Datsun 280 Zzzap was an old arcade game released by Midway way back in 1976. This title is also known as 280 Zzzap, and as Midnight Racer. They are all the same exact game, only the title on the marquee was different.
Datsun 280 Zzzap was one of the first pseudo-3D driving games ever made (it may have been the first, but it is hard to get exact release dates on some of these early titles).
The game is a simple black and white monochrome driving game. You control a car through a night time scene, and the road is represented by simple posts at the edges. The top of the screen will display information about upcoming curves (like the maximum safe speed to take them at), while the bottom of the screen has a speedometer, timer, scoreboard, and may also display a few tips as well.
I really don't have to tell you how to play this game, as you already know how (as long as you have played a driving game before). Just drive, and don't crash. Pay attention to your speed on the corners to avoid crashing.
This game came in an upright format. The cabinet was painted blue with simple striped sideart. The marquee was integrated into the monitor bezel and may bear one of three different titles (with four distinct marquees/bezels). The most common one showed a picture of a yellow Datsun 280Z and said "280 Zzzap", the other three versions had stripes that matched the side of the machine, and were labeled either "Midnight Racer", "280 Zzzap", or "Datsun 280 Zzzap".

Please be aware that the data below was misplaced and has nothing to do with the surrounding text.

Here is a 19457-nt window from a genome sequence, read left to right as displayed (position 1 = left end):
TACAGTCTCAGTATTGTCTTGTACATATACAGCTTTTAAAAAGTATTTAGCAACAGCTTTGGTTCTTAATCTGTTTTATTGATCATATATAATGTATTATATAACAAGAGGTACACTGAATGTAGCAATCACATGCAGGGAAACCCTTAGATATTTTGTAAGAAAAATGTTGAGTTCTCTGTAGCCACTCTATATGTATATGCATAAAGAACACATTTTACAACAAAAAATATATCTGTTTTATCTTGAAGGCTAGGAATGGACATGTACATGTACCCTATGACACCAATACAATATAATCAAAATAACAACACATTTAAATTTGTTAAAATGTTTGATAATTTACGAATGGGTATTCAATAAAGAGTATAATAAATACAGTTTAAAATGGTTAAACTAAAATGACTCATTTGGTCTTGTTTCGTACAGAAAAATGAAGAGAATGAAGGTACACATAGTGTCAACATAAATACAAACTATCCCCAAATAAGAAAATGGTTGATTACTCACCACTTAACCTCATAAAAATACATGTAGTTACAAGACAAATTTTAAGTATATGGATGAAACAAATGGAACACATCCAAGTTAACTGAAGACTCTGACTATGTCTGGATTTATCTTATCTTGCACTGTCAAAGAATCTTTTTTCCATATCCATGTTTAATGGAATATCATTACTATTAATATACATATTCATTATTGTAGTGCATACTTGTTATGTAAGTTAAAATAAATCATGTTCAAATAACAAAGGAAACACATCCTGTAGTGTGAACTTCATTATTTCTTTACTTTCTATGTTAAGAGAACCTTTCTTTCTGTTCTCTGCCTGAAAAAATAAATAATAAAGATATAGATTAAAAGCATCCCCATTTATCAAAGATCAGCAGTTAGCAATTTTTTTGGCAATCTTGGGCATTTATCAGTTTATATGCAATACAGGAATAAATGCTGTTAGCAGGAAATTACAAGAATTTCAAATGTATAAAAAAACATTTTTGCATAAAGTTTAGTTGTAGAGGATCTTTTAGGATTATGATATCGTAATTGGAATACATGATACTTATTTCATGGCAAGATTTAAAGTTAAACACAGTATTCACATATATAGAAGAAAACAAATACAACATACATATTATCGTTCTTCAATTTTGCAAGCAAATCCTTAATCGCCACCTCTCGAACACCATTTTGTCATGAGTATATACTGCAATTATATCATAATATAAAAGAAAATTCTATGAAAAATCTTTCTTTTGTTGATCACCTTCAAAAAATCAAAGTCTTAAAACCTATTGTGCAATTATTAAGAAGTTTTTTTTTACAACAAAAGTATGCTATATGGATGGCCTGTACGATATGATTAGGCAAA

The control panel is dominated by a large three spoked steering wheel, with a high/low shifter off on the right side. A gas pedal mounted low finishes off the controls. (Any defective controls can be replaced by modern ones which look slightly different, but function identically, and bolt up in almost the exact same manner).
This game uses a 23" black and white television as a monitor. The TV has been removed from the case, and had a few other minor mods, but it is essentially a television, and can be replaced by another black and white tv (some solder work is required to do this).
The game is powered by an Intel 8080 CPU, and has a wiring harness that is compatible with other 8080 games from Midway (although they almost all have different controls, so you can do little more than test out PCBs in the incorrect cabinet).
Where to play
Your first choice for playing this game should be a real live machine. There were a fair amount of these made, so it shouldn't be to difficult to track one down. This is a prime title to add to your arcade game collection, as simple driving games tend to be fun no matter how many times you play them, and black and white titles are often sold at very reasonable prices.
Mame also emulates this title. But it isn't as fun, unless you happen to have a 360 degree analog steering wheel and an analog gas pedal hooked up to your computer (PC steering wheels are never 360 degree). The Mame version is also missing the sound. I really cannot reccommend playing this one via Mame, as they just don't have it right yet.